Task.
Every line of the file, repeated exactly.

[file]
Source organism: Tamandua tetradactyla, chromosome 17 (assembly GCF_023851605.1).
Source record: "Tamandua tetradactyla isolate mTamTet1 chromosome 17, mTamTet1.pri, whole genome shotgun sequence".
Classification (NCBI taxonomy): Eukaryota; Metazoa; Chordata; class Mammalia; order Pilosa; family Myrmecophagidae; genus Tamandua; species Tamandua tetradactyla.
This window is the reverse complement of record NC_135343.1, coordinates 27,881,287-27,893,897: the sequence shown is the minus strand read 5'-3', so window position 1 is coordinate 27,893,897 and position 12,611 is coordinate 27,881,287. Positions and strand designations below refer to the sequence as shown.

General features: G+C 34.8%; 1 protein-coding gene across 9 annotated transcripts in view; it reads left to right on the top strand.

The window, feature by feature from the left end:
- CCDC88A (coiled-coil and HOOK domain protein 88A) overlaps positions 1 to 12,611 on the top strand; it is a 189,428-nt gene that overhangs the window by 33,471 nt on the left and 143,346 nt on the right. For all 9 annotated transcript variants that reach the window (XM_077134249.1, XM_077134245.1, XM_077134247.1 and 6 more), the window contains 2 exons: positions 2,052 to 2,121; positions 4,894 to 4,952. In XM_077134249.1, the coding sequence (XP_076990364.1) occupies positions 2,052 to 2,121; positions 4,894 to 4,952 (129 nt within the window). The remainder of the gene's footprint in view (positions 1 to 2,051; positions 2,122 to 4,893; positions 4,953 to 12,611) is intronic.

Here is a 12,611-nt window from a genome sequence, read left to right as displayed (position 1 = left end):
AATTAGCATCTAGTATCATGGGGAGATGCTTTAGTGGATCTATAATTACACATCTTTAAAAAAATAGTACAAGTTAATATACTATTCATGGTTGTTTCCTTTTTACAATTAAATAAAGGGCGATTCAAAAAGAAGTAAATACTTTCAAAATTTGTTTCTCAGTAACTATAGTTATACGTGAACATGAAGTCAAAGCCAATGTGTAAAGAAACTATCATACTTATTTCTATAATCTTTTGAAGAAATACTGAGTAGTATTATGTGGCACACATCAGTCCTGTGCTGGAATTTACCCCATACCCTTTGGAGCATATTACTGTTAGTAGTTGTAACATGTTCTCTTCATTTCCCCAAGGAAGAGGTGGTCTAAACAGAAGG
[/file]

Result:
Source organism: Tamandua tetradactyla, chromosome 17 (assembly GCF_023851605.1).
Source record: "Tamandua tetradactyla isolate mTamTet1 chromosome 17, mTamTet1.pri, whole genome shotgun sequence".
Classification (NCBI taxonomy): Eukaryota; Metazoa; Chordata; class Mammalia; order Pilosa; family Myrmecophagidae; genus Tamandua; species Tamandua tetradactyla.
This window is the reverse complement of record NC_135343.1, coordinates 27,881,287-27,893,897: the sequence shown is the minus strand read 5'-3', so window position 1 is coordinate 27,893,897 and position 12,611 is coordinate 27,881,287. Positions and strand designations below refer to the sequence as shown.

General features: G+C 34.8%; 1 protein-coding gene across 9 annotated transcripts in view; it reads left to right on the top strand.

The window, feature by feature from the left end:
- CCDC88A (coiled-coil and HOOK domain protein 88A) overlaps positions 1 to 12,611 on the top strand; it is a 189,428-nt gene that overhangs the window by 33,471 nt on the left and 143,346 nt on the right. For all 9 annotated transcript variants that reach the window (XM_077134249.1, XM_077134245.1, XM_077134247.1 and 6 more), the window contains 2 exons: positions 2,052 to 2,121; positions 4,894 to 4,952. In XM_077134249.1, the coding sequence (XP_076990364.1) occupies positions 2,052 to 2,121; positions 4,894 to 4,952 (129 nt within the window). The remainder of the gene's footprint in view (positions 1 to 2,051; positions 2,122 to 4,893; positions 4,953 to 12,611) is intronic.

Here is a 12,611-nt window from a genome sequence, read left to right as displayed (position 1 = left end):
AATTAGCATCTAGTATCATGGGGAGATGCTTTAGTGGATCTATAATTACACATCTTTAAAAAAATAGTACAAGTTAATATACTATTCATGGTTGTTTCCTTTTTACAATTAAATAAAGGGCGATTCAAAAAGAAGTAAATACTTTCAAAATTTGTTTCTCAGTAACTATAGTTATACGTGAACATGAAGTCAAAGCCAATGTGTAAAGAAACTATCATACTTATTTCTATAATCTTTTGAAGAAATACTGAGTAGTATTATGTGGCACACATCAGTCCTGTGCTGGAATTTACCCCATACCCTTTGGAGCATATTACTGTTAGTAGTTGTAACATGTTCTCTTCATTTCCCCAAGGAAGAGGTGGTCTAAACAGAAGG